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What Is ‘Content Hacking’ and How Can You Use It to Grow Your Company? [INFOGRAPHIC]

“Content hackers” are content marketers focused on growth rather than just acquiring customers. One part growth hacker, one part marketer (and 100% focused on SEO), content hackers are data-driven marketers who find that scale equals sustainability. Rather than focus on product/market fit, content hackers concentrate on how content fits particular audiences. Last but not least, content hackers test, test and test some more until they find ways to manufacture content that goes viral.

 

Running on Hacker Culture

Where does the term “content hacker” come from? Visionary marketer Sean Ellis first coined the term “growth hacker” in July 2012. Since then, Google has indexed 32,700,000 pages on the subject. If, as Ellis defined it, a growth hacker is someone whose true north is growth, then a content hacker is someone whose true north is shareable content.

 

Making Content People Want to Share

Virality and shareability are often unpredictable, but data point to features that are likely to make people want to share certain content over others. For example, articles that contain images receive 94% more views. 36% of readers prefer headlines that start with numbers. Articles of over 2,400 words rank higher in Google Search. 36 of the top 75 stories shared on Facebook contain videos. 53% of marketers rank content creation the single most effective SEO tactic. And 78% of customers believe that organizations that publish original content are interested in building good relationships.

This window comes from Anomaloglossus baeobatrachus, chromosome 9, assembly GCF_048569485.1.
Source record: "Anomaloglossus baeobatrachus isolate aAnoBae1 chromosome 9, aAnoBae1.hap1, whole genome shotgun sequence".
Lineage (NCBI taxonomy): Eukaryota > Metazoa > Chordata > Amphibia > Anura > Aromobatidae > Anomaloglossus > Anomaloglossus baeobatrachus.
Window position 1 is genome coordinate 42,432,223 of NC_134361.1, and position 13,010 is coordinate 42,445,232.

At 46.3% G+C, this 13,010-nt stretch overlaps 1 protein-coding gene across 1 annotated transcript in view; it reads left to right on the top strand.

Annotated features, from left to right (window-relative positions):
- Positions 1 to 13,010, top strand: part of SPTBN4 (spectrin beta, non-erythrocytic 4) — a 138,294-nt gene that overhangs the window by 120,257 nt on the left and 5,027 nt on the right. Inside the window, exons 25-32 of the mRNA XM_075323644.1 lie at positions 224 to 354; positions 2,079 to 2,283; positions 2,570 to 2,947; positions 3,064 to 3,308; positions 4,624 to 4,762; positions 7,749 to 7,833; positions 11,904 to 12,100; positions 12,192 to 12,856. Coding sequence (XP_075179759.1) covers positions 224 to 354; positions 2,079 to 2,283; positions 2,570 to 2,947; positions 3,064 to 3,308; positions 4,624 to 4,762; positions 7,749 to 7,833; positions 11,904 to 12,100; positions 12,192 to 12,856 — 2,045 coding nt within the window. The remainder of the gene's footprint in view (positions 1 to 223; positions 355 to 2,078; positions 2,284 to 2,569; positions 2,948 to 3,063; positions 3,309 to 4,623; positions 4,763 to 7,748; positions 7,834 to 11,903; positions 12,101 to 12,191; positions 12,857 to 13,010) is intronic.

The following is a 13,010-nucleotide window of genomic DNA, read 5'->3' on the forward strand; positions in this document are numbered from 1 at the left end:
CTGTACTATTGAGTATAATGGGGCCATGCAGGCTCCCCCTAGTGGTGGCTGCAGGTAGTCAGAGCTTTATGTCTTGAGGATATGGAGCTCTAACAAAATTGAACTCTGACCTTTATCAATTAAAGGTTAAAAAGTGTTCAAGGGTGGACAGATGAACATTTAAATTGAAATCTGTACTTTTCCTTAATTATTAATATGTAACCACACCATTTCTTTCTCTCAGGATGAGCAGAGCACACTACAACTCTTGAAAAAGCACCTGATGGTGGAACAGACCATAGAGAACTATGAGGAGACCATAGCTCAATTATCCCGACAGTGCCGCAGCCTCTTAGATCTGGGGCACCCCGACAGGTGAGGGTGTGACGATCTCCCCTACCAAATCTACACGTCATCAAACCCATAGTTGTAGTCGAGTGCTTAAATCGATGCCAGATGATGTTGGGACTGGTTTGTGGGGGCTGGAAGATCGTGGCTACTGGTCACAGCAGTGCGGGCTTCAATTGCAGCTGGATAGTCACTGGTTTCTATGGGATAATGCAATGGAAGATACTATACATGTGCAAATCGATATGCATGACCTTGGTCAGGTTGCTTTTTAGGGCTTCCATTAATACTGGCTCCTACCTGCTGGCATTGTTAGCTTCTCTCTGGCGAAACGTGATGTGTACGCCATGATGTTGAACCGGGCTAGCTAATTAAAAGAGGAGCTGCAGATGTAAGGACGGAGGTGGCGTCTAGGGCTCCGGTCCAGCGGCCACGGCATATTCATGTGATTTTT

5 Ingenious Content Hacks from the Past 16 Years

Though content hacking might be a new term, the concept is far from novel. Here are some exceptional cases of content hacking from the past 16 years.

  1. Hotmail: In 1998 Hotmail gained 12 million users, in part because it inserted the text “PS I love you” with a link to its homepage at the end of every email sent by its users
  2. 37signals: In 2006 37signals distributed Getting Real, a free ebook about the business of design and programming, winning the company a lot of downloads and a book deal
  3. CopyBlogger: In 2006 Brian Clark gained over 115,000 unique customers by launching CopyBlogger.com
  4. KISSmetrics: KISSmetrics released the first of over 47 infographics on its blog in 2010, which eventually lead to over 2.5 million visitors and over 41,000 backlinks
  5. Groove: In 2013 SAAS prvider Groove launched a blog series documenting how it reached $100,000 a month in revenue, which led to 100,000 unique visitors and over 5,000 subscribers

In the years to come, what content hacking ideas will you implement?

   
 
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